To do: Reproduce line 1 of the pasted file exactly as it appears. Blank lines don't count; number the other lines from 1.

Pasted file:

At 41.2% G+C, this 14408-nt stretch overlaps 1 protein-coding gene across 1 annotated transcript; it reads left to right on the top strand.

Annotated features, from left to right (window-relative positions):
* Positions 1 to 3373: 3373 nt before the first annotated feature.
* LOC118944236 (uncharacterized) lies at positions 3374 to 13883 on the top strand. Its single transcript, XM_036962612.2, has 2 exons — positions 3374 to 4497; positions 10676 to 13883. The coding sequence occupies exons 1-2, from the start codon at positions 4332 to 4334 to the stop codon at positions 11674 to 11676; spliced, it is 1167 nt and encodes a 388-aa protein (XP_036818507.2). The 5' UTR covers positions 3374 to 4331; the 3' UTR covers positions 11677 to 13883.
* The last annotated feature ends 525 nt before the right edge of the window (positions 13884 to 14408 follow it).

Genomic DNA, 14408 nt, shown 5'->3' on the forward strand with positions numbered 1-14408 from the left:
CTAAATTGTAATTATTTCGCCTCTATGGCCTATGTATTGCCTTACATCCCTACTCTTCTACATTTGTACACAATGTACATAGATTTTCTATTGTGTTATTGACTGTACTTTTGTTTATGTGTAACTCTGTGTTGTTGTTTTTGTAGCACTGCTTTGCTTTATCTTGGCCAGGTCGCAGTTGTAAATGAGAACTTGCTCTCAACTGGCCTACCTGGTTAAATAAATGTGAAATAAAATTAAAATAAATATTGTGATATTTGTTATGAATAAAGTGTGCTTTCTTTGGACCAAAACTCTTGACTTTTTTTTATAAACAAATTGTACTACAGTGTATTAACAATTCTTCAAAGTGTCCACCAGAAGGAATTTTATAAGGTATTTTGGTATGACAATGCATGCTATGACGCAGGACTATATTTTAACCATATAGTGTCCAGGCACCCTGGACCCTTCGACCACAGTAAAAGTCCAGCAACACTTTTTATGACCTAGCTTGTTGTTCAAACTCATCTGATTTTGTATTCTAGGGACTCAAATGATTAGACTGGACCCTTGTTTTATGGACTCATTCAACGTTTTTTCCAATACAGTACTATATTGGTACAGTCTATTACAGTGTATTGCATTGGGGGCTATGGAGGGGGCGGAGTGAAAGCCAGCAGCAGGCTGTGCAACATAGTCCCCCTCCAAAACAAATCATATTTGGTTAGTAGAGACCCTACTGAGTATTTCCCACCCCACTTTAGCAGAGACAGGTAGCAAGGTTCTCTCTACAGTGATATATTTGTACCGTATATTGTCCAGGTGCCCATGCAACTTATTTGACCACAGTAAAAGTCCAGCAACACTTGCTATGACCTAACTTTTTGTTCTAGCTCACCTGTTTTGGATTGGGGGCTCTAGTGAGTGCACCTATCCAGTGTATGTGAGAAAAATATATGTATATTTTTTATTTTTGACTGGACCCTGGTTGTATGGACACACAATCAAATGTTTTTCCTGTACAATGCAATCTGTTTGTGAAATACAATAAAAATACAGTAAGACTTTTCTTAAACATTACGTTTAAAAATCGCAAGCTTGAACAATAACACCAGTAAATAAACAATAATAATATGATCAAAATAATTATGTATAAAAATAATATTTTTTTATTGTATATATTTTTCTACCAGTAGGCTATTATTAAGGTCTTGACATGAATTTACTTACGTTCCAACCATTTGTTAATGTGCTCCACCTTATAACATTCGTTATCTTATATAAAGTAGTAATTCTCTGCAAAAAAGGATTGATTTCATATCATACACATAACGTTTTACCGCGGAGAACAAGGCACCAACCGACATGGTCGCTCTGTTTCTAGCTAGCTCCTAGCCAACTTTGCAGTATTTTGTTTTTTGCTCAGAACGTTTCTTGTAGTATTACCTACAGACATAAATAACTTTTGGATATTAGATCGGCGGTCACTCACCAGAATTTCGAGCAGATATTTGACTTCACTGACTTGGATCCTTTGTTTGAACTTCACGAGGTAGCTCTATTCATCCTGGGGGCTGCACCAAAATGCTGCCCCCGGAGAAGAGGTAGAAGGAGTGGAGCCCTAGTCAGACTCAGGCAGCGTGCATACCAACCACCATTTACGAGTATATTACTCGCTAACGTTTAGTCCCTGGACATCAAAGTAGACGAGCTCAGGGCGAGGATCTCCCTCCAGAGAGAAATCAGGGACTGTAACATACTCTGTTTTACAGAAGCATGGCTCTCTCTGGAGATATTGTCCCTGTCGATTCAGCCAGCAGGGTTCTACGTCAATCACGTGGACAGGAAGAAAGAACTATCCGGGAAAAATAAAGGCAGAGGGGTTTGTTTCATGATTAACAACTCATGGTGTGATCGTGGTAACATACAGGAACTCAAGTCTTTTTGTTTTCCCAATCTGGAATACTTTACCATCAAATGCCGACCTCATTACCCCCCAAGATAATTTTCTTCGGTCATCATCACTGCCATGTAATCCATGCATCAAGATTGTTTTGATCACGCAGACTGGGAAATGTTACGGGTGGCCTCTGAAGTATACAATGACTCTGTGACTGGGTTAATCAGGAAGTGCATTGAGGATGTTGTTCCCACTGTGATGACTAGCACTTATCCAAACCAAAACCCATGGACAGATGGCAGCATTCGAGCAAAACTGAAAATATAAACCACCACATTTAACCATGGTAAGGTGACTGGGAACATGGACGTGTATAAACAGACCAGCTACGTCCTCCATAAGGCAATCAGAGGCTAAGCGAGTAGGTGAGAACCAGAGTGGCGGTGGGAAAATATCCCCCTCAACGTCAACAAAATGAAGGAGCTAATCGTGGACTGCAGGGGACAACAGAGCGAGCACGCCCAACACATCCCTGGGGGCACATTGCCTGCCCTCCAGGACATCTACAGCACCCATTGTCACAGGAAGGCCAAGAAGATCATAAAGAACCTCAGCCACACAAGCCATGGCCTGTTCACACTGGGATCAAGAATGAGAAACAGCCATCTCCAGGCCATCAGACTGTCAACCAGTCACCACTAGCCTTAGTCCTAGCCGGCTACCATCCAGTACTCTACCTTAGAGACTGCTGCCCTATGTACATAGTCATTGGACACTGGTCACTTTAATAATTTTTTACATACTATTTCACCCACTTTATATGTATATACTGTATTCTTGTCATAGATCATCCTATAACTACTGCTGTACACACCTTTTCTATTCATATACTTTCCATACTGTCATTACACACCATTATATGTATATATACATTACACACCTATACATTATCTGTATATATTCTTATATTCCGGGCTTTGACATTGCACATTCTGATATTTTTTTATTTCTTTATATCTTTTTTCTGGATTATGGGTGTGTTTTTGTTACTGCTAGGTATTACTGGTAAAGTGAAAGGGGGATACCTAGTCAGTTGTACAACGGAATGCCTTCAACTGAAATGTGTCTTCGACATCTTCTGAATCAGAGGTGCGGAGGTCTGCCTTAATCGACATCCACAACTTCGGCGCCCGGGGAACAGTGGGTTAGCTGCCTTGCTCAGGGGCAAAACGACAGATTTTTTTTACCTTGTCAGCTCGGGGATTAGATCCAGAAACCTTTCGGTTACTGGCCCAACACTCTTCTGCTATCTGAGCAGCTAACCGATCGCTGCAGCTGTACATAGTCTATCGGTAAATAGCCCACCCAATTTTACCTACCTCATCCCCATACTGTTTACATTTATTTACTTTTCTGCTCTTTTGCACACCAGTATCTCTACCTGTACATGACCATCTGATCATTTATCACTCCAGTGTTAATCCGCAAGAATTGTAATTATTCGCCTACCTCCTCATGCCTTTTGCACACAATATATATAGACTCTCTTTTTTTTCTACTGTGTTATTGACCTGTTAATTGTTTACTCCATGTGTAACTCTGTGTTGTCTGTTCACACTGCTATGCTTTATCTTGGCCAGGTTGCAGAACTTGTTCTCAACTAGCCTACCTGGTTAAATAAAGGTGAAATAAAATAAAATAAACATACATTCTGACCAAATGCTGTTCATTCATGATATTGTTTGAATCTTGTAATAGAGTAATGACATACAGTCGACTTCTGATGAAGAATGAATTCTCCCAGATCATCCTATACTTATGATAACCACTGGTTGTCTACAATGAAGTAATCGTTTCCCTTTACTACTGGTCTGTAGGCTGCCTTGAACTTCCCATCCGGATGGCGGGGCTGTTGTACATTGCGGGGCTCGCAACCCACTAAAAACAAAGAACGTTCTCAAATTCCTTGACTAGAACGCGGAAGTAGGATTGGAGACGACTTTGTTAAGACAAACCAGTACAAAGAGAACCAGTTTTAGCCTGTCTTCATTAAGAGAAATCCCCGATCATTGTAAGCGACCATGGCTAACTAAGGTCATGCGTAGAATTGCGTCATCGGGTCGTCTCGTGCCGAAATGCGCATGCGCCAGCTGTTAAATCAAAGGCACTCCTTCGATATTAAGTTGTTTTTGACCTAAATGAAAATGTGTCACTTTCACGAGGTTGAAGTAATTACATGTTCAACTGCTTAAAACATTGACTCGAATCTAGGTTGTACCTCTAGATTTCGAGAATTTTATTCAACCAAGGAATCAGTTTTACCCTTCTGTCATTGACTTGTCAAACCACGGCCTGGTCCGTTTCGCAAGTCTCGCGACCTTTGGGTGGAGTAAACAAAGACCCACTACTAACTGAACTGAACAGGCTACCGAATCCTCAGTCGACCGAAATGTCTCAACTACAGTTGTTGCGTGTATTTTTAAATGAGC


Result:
At 41.2% G+C, this 14408-nt stretch overlaps 1 protein-coding gene across 1 annotated transcript; it reads left to right on the top strand.